France, Germany have yet to agree on eurozone reforms: French official

PARIS (Reuters) – France and Germany have made progress but have yet to agree on a roadmap for euro zone reforms, a French official told Reuters after the two countries’ finance ministers and their teams held 13 hours of talks in Paris on Saturday. FILE PHOTO – The flags of Germany, France and the European Union are seen in front of the the Chancellery, before the meeting between German Chancellor Angela Merkel and French President Emmanuel Macron in Berlin, Germany May 15, 2017.
REUTERS/Hannibal Hanschke France and Germany have promised to present a joint reform proposal at a European Union summit on June 27-28. “It was a long but fruitful 13 hours of negotiations.
We kicked off just after 3 pm in the afternoon at the hotel de Noirmoutier in Paris’s 7th arrondissement and finished just before 5 am,” the official said. “We discussed all outstanding issues and made substantial progress, exchanging papers and talking throughout the night.
We still have some work to do before being able to agree on a roadmap,” the official added. FILE PHOTO – French Finance Minister Bruno Le Maire and German Finance Minister and Vice Chancellor Olaf Scholz attend a joint news conference following their meeting in Paris, France March 16, 2018.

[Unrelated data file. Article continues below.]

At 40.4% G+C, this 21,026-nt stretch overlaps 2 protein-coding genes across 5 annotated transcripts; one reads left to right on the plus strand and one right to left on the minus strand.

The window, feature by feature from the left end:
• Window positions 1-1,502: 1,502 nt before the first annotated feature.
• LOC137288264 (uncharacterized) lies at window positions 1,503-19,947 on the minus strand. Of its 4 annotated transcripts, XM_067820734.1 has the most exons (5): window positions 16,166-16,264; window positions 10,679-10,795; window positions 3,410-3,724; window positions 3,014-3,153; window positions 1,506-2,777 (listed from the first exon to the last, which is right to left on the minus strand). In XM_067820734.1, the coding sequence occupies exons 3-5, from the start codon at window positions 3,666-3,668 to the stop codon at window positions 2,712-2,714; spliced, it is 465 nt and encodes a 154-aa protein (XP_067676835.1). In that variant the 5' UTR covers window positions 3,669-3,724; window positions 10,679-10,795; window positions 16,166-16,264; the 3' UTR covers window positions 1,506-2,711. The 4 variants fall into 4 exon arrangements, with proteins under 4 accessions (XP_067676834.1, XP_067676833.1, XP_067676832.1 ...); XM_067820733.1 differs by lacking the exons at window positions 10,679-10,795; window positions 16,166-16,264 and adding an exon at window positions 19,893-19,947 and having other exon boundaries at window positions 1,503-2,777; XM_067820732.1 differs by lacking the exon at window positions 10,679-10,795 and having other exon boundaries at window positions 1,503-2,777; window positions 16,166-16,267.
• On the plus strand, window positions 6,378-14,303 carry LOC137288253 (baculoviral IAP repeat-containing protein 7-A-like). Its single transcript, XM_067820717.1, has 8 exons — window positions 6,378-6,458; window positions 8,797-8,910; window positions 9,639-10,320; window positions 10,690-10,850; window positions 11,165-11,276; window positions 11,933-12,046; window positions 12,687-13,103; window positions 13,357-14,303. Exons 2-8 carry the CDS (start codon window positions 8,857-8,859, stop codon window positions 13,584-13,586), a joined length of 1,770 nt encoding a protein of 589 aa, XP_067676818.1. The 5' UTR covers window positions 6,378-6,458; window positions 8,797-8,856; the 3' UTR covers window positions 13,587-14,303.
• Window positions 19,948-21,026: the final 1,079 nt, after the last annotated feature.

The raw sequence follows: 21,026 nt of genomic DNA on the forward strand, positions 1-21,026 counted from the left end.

REUTERS/Benoit TessierFrench Finance Minister Bruno Le Maire met with his German counterpart Olaf Scholz and their respective teams in Paris on Saturday in an attempt to narrow their differences. “The ministers agreed to meet again during the week, probably by video conference to continue the work.
We are meeting again because it is worth it, because we have progressed a lot and are determined to reach a compromise in the coming days,” the official said. On Friday, speaking at a business conference in Berlin, Le Maire had welcomed new German proposals for a reform of the euro zone but said there was still a way to go for the two countries to reach a consensus on an overhaul of the single currency bloc.
He had welcomed German Chancellor Angela Merkel’s support for the idea of a euro zone investment budget, one of French President Emmanuel Macron’s key demands, but said France and Germany had “a way to go” to reach a common position that was truly ambitious. .


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